Why do we need inclusive public health campaigns?
Updated: Jan 7
Posters, visuals, texts, and films have the power to persuade people’s thinking and behaviour. Over centuries, as the idea of public health grew, they have played a critical role in communicating actions, precautions, and consequences of illnesses and diseases to publics. They also reflect the changing health priorities, advertising trends, and government regulations.
Older themes visible in the STD campaigns included religious iconography, disability, and images of pregnant women and innocent children.
Stigmatised and non-inclusive health campaigns impact queer-trans people and further push them to the margins. For instance, there have been many instances in the past and current health campaigns of having limited target groups. Infant and childcare health campaigns often portray cis-het women as not only the primary caregiver but also someone who has to take the complete onus of a child’s health. This has twofold consequences. First, it stereotypes who could identify as a mother or a parent, and second, it puts the mental load of childcare on women.
Traditionally, an approach of negatively framed messages was taken in public health campaigns. Older themes visible in the STD campaigns included religious iconography, disability, and images of pregnant women and innocent children. An American poster from 1937 describes syphilis as “the Great Crippler” and depicts an unhappy young girl with crutches, suggesting that irresponsible sexual behaviour can lead to childhood disability in the next generation. This showcases the uneasy relationship between public health, sexual health, and disability. Public health has tended to work from within the medical model of disability, which pathologises disability as a medical and individual problem needing cure, prevention or rehabilitation. While this is changing, we still have a long way to go in terms of understanding and articulating destigmatised and non-pathological public health messaging.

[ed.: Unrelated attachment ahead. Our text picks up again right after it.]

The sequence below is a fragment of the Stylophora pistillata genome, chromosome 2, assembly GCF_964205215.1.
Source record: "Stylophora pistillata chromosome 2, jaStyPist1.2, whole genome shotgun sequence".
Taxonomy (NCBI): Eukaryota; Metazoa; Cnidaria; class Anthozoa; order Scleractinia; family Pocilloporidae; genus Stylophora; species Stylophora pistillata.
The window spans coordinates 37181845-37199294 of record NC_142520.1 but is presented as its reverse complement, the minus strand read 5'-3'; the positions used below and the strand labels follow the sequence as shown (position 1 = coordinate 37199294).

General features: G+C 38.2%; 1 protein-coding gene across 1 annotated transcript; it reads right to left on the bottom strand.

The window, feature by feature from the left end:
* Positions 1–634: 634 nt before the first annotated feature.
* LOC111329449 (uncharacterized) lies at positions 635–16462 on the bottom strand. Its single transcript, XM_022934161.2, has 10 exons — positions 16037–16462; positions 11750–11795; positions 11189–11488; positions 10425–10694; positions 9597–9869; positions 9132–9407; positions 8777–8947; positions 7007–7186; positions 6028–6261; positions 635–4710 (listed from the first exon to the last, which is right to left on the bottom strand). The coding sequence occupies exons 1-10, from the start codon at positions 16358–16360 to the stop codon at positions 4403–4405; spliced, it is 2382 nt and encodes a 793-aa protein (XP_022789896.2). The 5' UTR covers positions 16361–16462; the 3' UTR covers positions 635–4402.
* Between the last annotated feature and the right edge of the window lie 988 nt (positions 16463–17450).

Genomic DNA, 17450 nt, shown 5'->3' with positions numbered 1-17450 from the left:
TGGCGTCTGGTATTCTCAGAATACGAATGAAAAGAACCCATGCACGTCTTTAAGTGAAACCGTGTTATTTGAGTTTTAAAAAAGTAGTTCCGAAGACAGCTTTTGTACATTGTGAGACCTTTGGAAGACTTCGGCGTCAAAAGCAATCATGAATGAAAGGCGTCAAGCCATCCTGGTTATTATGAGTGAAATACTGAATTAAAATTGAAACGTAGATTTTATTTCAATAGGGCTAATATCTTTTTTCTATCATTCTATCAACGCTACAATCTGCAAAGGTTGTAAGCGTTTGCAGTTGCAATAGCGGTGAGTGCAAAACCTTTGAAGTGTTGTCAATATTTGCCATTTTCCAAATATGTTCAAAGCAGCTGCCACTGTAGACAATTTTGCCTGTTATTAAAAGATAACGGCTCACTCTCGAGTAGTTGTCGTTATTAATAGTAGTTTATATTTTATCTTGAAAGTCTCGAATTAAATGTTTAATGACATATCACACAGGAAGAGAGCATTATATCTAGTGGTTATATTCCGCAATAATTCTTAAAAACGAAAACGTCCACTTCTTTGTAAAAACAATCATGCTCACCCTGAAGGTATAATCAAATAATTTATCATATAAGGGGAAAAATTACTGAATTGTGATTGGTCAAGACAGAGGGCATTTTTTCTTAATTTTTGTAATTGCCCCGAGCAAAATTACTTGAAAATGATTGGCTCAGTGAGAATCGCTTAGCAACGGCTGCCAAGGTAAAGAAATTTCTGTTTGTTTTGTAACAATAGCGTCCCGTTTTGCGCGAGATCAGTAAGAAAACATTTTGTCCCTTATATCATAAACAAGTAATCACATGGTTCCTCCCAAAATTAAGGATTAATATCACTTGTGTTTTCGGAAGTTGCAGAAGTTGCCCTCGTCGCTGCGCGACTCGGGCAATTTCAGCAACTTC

The medicalization of queer bodies has historically and continues to influence how queer individuals interact and communicate within healthcare settings. If queer bodies are acknowledged, they are positioned as something exotic and not presented as a typical patient. In the HIV/AIDS intervention programs where the first phase of the National AIDS Control Program (NACP) was officiated in 1992, “men having sex with men,” or more commonly “MSM,” was identified as a high-risk group. This subsumed various transfeminine identities. While there was a disaggregation of MSM and transgender people later, this was not based on self-identification and did not take into account subtle nuances of various cultural trans identities whose direct Anglophonic translation is not possible (for example, people who identify as kothi, hijra, dhupli).
Inclusive public health messaging is important to building an equitable and accessible public health system for queer-trans and people with disabilities.